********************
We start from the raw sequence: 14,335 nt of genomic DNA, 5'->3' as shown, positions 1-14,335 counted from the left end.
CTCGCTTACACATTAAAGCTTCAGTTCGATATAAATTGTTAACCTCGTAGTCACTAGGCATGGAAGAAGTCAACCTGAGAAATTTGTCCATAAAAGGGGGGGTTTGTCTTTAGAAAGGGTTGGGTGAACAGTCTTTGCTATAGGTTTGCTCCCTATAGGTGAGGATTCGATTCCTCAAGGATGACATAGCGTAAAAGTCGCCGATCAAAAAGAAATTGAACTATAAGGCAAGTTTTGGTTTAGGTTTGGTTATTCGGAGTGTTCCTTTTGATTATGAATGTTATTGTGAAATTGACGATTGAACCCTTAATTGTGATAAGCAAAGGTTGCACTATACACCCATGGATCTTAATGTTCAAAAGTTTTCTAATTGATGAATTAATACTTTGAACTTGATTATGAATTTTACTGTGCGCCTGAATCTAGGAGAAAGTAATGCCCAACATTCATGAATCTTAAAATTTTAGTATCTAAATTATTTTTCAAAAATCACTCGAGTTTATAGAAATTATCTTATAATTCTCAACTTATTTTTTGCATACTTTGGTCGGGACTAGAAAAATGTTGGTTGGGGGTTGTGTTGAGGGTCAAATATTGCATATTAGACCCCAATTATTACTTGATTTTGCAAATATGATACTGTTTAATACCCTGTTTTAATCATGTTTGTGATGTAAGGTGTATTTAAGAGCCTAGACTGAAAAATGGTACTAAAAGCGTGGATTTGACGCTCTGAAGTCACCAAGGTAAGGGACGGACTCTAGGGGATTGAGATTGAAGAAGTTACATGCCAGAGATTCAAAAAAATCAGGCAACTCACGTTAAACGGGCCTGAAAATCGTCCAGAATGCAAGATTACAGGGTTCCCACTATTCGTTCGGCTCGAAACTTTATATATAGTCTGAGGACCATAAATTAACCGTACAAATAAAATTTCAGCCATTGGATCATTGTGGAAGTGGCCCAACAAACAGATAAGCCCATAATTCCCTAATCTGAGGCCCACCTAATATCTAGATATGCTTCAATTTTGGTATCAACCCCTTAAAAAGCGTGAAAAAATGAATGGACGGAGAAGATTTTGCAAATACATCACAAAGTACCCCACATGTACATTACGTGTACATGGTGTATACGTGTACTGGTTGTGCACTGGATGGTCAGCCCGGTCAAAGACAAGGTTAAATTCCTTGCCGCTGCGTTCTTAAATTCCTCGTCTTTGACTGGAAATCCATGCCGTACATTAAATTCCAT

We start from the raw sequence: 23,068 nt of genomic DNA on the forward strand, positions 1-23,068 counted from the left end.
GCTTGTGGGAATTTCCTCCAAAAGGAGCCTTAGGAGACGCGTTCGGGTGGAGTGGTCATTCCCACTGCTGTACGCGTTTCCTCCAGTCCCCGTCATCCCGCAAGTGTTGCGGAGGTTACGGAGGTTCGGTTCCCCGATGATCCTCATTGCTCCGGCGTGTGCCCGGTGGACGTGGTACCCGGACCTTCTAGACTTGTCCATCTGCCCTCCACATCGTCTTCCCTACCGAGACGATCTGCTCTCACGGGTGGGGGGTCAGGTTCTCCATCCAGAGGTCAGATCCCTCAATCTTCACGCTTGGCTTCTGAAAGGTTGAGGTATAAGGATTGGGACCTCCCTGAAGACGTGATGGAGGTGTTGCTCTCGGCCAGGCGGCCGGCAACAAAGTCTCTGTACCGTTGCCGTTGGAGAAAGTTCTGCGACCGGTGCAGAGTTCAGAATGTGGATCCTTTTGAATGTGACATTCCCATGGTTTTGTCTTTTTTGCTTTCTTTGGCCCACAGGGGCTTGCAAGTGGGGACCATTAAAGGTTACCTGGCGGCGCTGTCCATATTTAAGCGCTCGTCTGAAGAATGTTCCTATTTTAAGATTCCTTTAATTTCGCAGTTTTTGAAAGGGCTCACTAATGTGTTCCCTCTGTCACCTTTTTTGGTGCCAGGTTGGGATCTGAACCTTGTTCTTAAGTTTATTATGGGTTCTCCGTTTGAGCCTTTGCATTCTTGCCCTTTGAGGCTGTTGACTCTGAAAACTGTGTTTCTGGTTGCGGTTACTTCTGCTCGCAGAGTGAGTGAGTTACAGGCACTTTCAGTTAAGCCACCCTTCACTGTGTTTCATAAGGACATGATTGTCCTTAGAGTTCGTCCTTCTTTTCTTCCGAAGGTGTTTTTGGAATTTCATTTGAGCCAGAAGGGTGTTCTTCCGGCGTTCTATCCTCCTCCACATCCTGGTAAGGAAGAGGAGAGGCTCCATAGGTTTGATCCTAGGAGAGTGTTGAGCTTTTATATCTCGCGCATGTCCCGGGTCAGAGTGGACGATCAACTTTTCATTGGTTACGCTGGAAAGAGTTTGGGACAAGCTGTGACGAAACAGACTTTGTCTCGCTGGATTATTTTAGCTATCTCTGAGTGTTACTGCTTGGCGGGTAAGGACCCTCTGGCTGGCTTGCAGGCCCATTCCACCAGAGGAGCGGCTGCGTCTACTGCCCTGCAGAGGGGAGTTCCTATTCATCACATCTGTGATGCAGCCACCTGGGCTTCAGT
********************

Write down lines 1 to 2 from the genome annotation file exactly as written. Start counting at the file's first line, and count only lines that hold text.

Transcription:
We start from the raw sequence: 14,335 nt of genomic DNA, 5'->3' as shown, positions 1-14,335 counted from the left end.
CTCGCTTACACATTAAAGCTTCAGTTCGATATAAATTGTTAACCTCGTAGTCACTAGGCATGGAAGAAGTCAACCTGAGAAATTTGTCCATAAAAGGGGGGGTTTGTCTTTAGAAAGGGTTGGGTGAACAGTCTTTGCTATAGGTTTGCTCCCTATAGGTGAGGATTCGATTCCTCAAGGATGACATAGCGTAAAAGTCGCCGATCAAAAAGAAATTGAACTATAAGGCAAGTTTTGGTTTAGGTTTGGTTATTCGGAGTGTTCCTTTTGATTATGAATGTTATTGTGAAATTGACGATTGAACCCTTAATTGTGATAAGCAAAGGTTGCACTATACACCCATGGATCTTAATGTTCAAAAGTTTTCTAATTGATGAATTAATACTTTGAACTTGATTATGAATTTTACTGTGCGCCTGAATCTAGGAGAAAGTAATGCCCAACATTCATGAATCTTAAAATTTTAGTATCTAAATTATTTTTCAAAAATCACTCGAGTTTATAGAAATTATCTTATAATTCTCAACTTATTTTTTGCATACTTTGGTCGGGACTAGAAAAATGTTGGTTGGGGGTTGTGTTGAGGGTCAAATATTGCATATTAGACCCCAATTATTACTTGATTTTGCAAATATGATACTGTTTAATACCCTGTTTTAATCATGTTTGTGATGTAAGGTGTATTTAAGAGCCTAGACTGAAAAATGGTACTAAAAGCGTGGATTTGACGCTCTGAAGTCACCAAGGTAAGGGACGGACTCTAGGGGATTGAGATTGAAGAAGTTACATGCCAGAGATTCAAAAAAATCAGGCAACTCACGTTAAACGGGCCTGAAAATCGTCCAGAATGCAAGATTACAGGGTTCCCACTATTCGTTCGGCTCGAAACTTTATATATAGTCTGAGGACCATAAATTAACCGTACAAATAAAATTTCAGCCATTGGATCATTGTGGAAGTGGCCCAACAAACAGATAAGCCCATAATTCCCTAATCTGAGGCCCACCTAATATCTAGATATGCTTCAATTTTGGTATCAACCCCTTAAAAAGCGTGAAAAAATGAATGGACGGAGAAGATTTTGCAAATACATCACAAAGTACCCCACATGTACATTACGTGTACATGGTGTATACGTGTACTGGTTGTGCACTGGATGGTCAGCCCGGTCAAAGACAAGGTTAAATTCCTTGCCGCTGCGTTCTTAAATTCCTCGTCTTTGACTGGAAATCCATGCCGTACATTAAATTCCAT